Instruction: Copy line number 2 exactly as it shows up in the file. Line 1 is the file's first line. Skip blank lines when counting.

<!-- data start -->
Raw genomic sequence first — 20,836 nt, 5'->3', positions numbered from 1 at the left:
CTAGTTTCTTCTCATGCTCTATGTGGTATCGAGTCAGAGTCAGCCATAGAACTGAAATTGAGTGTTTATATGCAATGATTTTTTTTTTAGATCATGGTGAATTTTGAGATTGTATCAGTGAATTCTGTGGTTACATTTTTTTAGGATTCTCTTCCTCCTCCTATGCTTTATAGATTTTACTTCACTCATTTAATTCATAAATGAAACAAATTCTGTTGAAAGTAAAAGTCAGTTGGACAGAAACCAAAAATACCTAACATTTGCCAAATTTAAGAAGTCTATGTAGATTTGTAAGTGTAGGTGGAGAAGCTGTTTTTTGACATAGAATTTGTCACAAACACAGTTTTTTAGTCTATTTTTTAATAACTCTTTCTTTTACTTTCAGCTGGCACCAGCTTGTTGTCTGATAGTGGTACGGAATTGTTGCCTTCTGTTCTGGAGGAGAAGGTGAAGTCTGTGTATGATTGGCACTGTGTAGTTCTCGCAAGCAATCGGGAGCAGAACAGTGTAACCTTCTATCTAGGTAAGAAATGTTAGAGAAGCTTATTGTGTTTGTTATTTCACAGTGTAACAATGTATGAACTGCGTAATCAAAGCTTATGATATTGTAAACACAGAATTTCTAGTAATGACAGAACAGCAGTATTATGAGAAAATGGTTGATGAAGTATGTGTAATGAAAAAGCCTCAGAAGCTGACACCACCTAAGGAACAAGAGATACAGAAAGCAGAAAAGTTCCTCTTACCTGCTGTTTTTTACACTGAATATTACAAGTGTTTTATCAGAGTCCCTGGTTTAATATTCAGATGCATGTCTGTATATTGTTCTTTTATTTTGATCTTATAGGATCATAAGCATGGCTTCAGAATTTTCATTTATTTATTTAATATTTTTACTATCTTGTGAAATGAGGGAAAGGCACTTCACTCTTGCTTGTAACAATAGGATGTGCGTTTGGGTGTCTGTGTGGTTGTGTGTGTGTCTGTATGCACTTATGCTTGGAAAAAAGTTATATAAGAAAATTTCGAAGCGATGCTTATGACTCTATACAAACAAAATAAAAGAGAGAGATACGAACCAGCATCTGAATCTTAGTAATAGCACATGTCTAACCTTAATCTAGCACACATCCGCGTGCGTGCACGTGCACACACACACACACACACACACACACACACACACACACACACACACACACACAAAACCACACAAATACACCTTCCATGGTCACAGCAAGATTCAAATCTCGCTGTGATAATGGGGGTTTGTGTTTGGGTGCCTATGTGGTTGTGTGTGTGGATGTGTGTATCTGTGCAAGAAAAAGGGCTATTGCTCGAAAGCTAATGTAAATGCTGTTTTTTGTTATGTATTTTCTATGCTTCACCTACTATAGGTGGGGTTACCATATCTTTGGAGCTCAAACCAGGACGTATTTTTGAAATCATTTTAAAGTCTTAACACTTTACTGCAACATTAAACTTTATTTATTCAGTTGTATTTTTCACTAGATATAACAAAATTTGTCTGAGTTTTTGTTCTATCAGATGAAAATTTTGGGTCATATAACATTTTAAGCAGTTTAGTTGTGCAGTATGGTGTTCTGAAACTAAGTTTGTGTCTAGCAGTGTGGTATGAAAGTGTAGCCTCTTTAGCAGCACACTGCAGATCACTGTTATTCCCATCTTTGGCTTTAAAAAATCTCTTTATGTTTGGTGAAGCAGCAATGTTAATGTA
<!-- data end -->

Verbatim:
CTAGTTTCTTCTCATGCTCTATGTGGTATCGAGTCAGAGTCAGCCATAGAACTGAAATTGAGTGTTTATATGCAATGATTTTTTTTTTAGATCATGGTGAATTTTGAGATTGTATCAGTGAATTCTGTGGTTACATTTTTTTAGGATTCTCTTCCTCCTCCTATGCTTTATAGATTTTACTTCACTCATTTAATTCATAAATGAAACAAATTCTGTTGAAAGTAAAAGTCAGTTGGACAGAAACCAAAAATACCTAACATTTGCCAAATTTAAGAAGTCTATGTAGATTTGTAAGTGTAGGTGGAGAAGCTGTTTTTTGACATAGAATTTGTCACAAACACAGTTTTTTAGTCTATTTTTTAATAACTCTTTCTTTTACTTTCAGCTGGCACCAGCTTGTTGTCTGATAGTGGTACGGAATTGTTGCCTTCTGTTCTGGAGGAGAAGGTGAAGTCTGTGTATGATTGGCACTGTGTAGTTCTCGCAAGCAATCGGGAGCAGAACAGTGTAACCTTCTATCTAGGTAAGAAATGTTAGAGAAGCTTATTGTGTTTGTTATTTCACAGTGTAACAATGTATGAACTGCGTAATCAAAGCTTATGATATTGTAAACACAGAATTTCTAGTAATGACAGAACAGCAGTATTATGAGAAAATGGTTGATGAAGTATGTGTAATGAAAAAGCCTCAGAAGCTGACACCACCTAAGGAACAAGAGATACAGAAAGCAGAAAAGTTCCTCTTACCTGCTGTTTTTTACACTGAATATTACAAGTGTTTTATCAGAGTCCCTGGTTTAATATTCAGATGCATGTCTGTATATTGTTCTTTTATTTTGATCTTATAGGATCATAAGCATGGCTTCAGAATTTTCATTTATTTATTTAATATTTTTACTATCTTGTGAAATGAGGGAAAGGCACTTCACTCTTGCTTGTAACAATAGGATGTGCGTTTGGGTGTCTGTGTGGTTGTGTGTGTGTCTGTATGCACTTATGCTTGGAAAAAAGTTATATAAGAAAATTTCGAAGCGATGCTTATGACTCTATACAAACAAAATAAAAGAGAGAGATACGAACCAGCATCTGAATCTTAGTAATAGCACATGTCTAACCTTAATCTAGCACACATCCGCGTGCGTGCACGTGCACACACACACACACACACACACACACACACACACACACACACACACACACACAAAACCACACAAATACACCTTCCATGGTCACAGCAAGATTCAAATCTCGCTGTGATAATGGGGGTTTGTGTTTGGGTGCCTATGTGGTTGTGTGTGTGGATGTGTGTATCTGTGCAAGAAAAAGGGCTATTGCTCGAAAGCTAATGTAAATGCTGTTTTTTGTTATGTATTTTCTATGCTTCACCTACTATAGGTGGGGTTACCATATCTTTGGAGCTCAAACCAGGACGTATTTTTGAAATCATTTTAAAGTCTTAACACTTTACTGCAACATTAAACTTTATTTATTCAGTTGTATTTTTCACTAGATATAACAAAATTTGTCTGAGTTTTTGTTCTATCAGATGAAAATTTTGGGTCATATAACATTTTAAGCAGTTTAGTTGTGCAGTATGGTGTTCTGAAACTAAGTTTGTGTCTAGCAGTGTGGTATGAAAGTGTAGCCTCTTTAGCAGCACACTGCAGATCACTGTTATTCCCATCTTTGGCTTTAAAAAATCTCTTTATGTTTGGTGAAGCAGCAATGTTAATGTA